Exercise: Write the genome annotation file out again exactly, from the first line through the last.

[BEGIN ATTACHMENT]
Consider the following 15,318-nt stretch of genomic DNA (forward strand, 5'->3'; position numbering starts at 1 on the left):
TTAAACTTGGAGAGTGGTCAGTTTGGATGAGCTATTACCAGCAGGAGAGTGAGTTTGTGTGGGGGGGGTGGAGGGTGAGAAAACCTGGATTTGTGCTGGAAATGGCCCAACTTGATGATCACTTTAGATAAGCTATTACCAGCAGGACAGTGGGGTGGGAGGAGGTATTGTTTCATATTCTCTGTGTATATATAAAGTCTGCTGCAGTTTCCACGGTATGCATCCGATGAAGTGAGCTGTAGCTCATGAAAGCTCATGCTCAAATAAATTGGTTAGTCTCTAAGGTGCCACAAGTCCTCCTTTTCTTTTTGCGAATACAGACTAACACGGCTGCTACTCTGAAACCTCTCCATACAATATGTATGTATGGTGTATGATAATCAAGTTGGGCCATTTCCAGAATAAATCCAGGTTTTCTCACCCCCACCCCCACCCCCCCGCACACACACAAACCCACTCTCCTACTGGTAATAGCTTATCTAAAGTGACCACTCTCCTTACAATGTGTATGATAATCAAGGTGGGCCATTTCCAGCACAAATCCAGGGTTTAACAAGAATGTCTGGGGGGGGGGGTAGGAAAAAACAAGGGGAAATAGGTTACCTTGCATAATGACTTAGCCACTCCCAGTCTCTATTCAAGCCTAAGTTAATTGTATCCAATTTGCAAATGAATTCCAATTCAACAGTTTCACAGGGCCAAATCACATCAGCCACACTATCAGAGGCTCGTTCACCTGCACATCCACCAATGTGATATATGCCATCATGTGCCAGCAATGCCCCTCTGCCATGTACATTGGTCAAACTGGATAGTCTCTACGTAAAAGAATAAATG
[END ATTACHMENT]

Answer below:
Consider the following 15,318-nt stretch of genomic DNA (forward strand, 5'->3'; position numbering starts at 1 on the left):
TTAAACTTGGAGAGTGGTCAGTTTGGATGAGCTATTACCAGCAGGAGAGTGAGTTTGTGTGGGGGGGGTGGAGGGTGAGAAAACCTGGATTTGTGCTGGAAATGGCCCAACTTGATGATCACTTTAGATAAGCTATTACCAGCAGGACAGTGGGGTGGGAGGAGGTATTGTTTCATATTCTCTGTGTATATATAAAGTCTGCTGCAGTTTCCACGGTATGCATCCGATGAAGTGAGCTGTAGCTCATGAAAGCTCATGCTCAAATAAATTGGTTAGTCTCTAAGGTGCCACAAGTCCTCCTTTTCTTTTTGCGAATACAGACTAACACGGCTGCTACTCTGAAACCTCTCCATACAATATGTATGTATGGTGTATGATAATCAAGTTGGGCCATTTCCAGAATAAATCCAGGTTTTCTCACCCCCACCCCCACCCCCCCGCACACACACAAACCCACTCTCCTACTGGTAATAGCTTATCTAAAGTGACCACTCTCCTTACAATGTGTATGATAATCAAGGTGGGCCATTTCCAGCACAAATCCAGGGTTTAACAAGAATGTCTGGGGGGGGGGGTAGGAAAAAACAAGGGGAAATAGGTTACCTTGCATAATGACTTAGCCACTCCCAGTCTCTATTCAAGCCTAAGTTAATTGTATCCAATTTGCAAATGAATTCCAATTCAACAGTTTCACAGGGCCAAATCACATCAGCCACACTATCAGAGGCTCGTTCACCTGCACATCCACCAATGTGATATATGCCATCATGTGCCAGCAATGCCCCTCTGCCATGTACATTGGTCAAACTGGATAGTCTCTACGTAAAAGAATAAATG